For athletes, it provides a physical and mental test. For veteran organizers, it offers an ongoing organizational challenge.
When the 14th Annual Coeur d’Alene Triathlon gets under way Sunday, Aug. 10, race director Lee Brack is looking for the best event ever.
“This year’s race hopefully will the ‘perfect’ race I have been looking for,” Brack said, “one where all of the times are correct, the awards are on time and fun, people like the awards and the shirts, no one gets hurt, and no one second-guesses what you have done.”
With 13 years of experience, Brack and the local army of volunteers leave hardly a stone unturned to make sure everything goes smoothly.
And that means literally.
Race organizers even check the roadway south of Coeur d’Alene to see that rocks don’t cause problems for cyclists.
This year’s event has some new features, especially in the awards department. Overall men’s and women’s winners will take home an original Carrie Stuart-Parks watercolor, while other top winners will receive vintage photos of downtown Coeur d’Alene.
A new computer program should streamline race results. The traditional turtleneck T-shirt for all competitors will be replaced by a white polo shirt.
The triathlon begins at 7:15 a.m. Sunday with women swimmers diving in to Lake Coeur d’Alene for the first wave of the swimming leg.
“I may even start the 50-and-over men 20 minutes ahead of the women at 6:55,” Brack said. “It depends on the weather.”
Once all groups have hit the water, contestants will return to the transition area at North Idaho College, don biking gear and then pedal south of town up Mica Hill for the 40-kilometer bike race.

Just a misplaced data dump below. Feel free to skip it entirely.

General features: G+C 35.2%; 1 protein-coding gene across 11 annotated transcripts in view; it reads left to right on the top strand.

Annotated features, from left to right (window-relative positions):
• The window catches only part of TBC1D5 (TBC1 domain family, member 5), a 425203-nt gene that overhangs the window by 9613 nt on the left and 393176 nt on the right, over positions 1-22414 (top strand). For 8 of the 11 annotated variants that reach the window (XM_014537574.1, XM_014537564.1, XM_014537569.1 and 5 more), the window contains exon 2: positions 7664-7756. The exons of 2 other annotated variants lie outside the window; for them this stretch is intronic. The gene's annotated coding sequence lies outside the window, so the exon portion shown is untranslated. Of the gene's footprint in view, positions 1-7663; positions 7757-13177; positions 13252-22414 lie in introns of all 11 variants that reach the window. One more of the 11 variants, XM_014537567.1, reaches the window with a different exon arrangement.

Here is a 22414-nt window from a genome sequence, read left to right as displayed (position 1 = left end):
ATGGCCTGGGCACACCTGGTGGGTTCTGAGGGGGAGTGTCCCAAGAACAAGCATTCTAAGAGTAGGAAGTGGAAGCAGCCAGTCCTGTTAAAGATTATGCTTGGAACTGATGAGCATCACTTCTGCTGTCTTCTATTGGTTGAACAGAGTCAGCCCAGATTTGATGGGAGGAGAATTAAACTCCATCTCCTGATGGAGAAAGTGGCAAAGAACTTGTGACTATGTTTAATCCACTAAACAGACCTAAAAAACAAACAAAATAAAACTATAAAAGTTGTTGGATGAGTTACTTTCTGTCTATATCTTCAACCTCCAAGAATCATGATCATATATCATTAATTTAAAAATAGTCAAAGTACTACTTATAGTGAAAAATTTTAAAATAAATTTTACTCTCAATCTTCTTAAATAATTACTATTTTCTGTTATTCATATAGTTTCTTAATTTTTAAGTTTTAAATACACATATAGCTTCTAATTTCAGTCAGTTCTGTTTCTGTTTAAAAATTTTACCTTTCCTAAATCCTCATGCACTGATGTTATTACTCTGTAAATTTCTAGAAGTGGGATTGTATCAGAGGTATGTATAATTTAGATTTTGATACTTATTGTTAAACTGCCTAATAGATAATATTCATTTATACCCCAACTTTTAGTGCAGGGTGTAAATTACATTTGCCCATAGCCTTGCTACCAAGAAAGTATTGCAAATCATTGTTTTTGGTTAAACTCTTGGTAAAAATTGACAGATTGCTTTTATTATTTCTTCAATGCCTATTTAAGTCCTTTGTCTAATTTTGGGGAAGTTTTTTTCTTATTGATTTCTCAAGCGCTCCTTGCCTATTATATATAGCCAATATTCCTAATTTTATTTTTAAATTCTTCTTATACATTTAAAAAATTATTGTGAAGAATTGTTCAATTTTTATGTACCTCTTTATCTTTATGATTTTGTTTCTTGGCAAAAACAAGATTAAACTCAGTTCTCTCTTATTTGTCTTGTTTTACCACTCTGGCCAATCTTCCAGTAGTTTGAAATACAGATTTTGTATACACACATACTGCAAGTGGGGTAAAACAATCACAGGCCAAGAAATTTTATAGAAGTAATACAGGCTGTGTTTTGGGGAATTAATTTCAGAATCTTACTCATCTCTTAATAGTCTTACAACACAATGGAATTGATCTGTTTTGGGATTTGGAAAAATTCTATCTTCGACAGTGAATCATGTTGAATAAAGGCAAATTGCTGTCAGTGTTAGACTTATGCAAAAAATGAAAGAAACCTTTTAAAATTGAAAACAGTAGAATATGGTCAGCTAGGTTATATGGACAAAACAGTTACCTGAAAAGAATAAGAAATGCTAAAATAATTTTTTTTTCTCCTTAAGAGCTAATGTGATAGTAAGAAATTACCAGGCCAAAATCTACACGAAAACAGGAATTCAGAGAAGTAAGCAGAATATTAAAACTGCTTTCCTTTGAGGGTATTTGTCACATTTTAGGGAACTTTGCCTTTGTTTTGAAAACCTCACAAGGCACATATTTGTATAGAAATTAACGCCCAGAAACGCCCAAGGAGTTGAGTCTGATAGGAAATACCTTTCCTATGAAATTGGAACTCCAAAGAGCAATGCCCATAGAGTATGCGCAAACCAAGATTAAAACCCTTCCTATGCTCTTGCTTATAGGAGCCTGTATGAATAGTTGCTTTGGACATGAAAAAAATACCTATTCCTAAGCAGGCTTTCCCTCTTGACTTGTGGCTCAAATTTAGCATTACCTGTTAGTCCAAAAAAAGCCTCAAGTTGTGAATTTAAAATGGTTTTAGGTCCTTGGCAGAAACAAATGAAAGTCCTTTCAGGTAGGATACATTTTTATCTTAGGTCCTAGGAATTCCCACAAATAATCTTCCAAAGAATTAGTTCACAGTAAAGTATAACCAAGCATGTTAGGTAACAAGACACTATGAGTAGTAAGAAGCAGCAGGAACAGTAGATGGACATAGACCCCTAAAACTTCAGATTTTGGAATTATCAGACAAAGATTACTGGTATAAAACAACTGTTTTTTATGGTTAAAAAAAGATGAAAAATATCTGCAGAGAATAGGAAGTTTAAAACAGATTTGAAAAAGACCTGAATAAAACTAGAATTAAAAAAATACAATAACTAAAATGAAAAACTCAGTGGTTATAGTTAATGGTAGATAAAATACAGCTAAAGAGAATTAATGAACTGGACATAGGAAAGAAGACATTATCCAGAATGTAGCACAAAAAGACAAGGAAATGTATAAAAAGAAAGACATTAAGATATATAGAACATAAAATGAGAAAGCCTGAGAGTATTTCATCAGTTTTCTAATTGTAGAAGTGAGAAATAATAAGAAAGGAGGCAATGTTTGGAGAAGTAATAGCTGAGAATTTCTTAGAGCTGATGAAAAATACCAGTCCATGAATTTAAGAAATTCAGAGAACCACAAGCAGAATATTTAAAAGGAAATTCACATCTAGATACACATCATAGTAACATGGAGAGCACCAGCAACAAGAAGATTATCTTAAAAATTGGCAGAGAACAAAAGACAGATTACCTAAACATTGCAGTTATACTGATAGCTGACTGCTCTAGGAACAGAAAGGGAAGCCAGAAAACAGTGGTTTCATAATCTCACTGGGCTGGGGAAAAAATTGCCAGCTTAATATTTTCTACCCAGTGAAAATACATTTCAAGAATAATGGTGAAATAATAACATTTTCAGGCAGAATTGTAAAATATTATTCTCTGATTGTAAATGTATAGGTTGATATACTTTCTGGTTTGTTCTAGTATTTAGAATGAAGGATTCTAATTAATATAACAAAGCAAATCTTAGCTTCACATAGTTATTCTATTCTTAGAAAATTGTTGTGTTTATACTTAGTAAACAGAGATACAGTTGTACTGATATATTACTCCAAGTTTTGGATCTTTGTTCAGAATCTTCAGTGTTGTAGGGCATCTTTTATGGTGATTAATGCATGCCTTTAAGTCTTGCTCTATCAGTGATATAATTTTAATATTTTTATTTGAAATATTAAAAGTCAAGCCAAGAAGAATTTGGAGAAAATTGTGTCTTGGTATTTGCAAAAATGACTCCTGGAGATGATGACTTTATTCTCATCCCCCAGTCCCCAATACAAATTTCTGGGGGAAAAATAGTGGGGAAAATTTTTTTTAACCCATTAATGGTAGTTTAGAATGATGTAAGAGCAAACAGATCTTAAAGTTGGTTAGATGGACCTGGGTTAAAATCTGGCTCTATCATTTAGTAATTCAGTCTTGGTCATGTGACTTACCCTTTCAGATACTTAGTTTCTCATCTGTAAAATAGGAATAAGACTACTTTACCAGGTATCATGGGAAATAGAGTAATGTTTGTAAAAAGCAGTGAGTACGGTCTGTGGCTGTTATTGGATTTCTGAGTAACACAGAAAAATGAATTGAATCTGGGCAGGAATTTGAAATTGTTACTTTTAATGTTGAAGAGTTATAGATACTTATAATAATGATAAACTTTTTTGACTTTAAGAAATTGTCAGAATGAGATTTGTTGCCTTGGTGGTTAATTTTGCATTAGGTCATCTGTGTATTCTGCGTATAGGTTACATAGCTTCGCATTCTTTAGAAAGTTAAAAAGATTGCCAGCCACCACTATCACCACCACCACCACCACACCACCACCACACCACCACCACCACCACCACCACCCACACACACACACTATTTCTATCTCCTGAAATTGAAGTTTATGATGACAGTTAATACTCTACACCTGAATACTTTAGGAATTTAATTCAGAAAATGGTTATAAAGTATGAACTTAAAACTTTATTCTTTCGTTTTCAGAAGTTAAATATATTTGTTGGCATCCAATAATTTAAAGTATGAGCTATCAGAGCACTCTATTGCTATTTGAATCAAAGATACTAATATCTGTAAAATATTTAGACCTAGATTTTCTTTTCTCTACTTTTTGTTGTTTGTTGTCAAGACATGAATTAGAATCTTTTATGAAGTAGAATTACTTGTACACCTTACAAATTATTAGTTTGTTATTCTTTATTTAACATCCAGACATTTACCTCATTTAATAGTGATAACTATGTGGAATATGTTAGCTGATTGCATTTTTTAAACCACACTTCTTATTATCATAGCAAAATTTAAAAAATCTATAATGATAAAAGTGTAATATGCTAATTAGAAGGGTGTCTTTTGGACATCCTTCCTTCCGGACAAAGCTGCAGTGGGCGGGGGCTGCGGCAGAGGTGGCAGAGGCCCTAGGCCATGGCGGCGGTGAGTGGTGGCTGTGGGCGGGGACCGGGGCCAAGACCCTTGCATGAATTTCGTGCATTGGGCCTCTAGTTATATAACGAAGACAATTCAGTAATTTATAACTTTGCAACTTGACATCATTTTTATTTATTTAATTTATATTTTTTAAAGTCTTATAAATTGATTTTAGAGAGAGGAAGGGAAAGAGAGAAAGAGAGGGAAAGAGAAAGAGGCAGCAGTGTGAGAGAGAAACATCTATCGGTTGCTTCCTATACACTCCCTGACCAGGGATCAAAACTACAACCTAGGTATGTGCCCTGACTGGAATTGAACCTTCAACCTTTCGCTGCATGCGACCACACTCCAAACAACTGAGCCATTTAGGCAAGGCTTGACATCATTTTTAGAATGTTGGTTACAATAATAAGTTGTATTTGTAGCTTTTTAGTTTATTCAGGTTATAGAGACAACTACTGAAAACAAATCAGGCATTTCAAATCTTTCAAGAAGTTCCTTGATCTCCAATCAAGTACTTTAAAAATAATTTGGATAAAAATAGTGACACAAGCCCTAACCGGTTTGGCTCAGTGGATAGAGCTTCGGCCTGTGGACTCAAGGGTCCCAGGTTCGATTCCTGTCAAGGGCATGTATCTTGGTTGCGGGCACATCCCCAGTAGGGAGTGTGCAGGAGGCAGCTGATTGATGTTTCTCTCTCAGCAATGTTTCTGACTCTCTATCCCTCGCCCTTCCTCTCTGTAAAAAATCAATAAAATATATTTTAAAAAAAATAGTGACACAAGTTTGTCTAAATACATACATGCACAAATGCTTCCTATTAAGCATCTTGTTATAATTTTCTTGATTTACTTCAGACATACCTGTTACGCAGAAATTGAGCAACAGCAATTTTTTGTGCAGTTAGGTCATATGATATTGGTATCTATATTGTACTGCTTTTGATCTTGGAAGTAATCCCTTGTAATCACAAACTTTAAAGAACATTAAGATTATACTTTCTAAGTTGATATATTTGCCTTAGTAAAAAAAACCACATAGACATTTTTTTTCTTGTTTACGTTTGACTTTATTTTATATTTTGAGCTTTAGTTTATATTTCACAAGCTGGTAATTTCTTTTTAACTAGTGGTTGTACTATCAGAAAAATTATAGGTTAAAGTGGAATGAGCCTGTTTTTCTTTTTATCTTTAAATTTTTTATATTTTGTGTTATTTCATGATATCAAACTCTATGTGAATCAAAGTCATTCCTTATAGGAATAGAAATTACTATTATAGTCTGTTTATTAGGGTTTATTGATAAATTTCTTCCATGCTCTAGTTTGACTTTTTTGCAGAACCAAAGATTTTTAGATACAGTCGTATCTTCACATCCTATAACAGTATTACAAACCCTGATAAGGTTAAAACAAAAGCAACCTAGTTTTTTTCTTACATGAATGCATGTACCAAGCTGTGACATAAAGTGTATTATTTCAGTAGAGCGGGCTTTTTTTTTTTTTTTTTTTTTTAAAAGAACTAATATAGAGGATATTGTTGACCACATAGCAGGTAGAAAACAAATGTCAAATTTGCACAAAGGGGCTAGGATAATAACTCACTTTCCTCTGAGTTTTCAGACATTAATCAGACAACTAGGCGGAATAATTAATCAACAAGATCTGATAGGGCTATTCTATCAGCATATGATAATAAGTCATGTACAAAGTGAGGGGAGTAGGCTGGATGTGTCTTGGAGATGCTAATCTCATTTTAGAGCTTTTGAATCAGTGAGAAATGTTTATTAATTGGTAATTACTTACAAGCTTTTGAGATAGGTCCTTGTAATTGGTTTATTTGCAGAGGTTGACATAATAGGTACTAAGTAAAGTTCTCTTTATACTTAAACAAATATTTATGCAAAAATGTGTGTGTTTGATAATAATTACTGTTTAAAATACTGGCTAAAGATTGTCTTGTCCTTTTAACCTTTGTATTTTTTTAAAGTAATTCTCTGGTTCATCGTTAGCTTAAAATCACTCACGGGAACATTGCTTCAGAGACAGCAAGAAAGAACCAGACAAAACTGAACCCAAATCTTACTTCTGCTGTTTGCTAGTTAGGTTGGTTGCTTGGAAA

The final leg will take athletes on a 10-kilometer foot race from NIC through downtown, up Tubbs Hill and back to the college.
The throng of athletes will include several of last year’s individual winners. Missoula’s Matt Seeley, who set an amateur record in the overall men’s division in 1996, will be seeking his third consecutive win.
Helena’s Ann Seifert, top amateur woman four times out of the past seven years and owner of two age-group records, also returns.
Six-time master’s men’s champ Gar Hackney of Boise will be looking for a seventh win. Several other world- class amateurs also are expected. Race secretary Barb Ross said early entries indicate numbers similar to past years.
“There are no big changes to the course except to straighten the run where there was a blind turnaround,” Brack said. “You had six blocks where you couldn’t see anyone. “Now you can see and wave,” he added. “It will make it more interesting for competitors and easier to monitor.”
For several years, the event attracted top professional triathletes from around the world. In 1996, organizers decided to drop the pro purse because of a dip in committed financial support. Brack said the change has had little effect.
“It made the race better for amateur competitiors. It’s easier because we can spend more time,” Brack said. “We’ve got the spotlight on us instead of the people coming to make money. A number of people told us they didn’t mind.”
He added that this year’s race will show the extra attention devoted to the amateurs who compete individually, as teams or as corporate cup participants.
, DataTimes ILLUSTRATION: Photo
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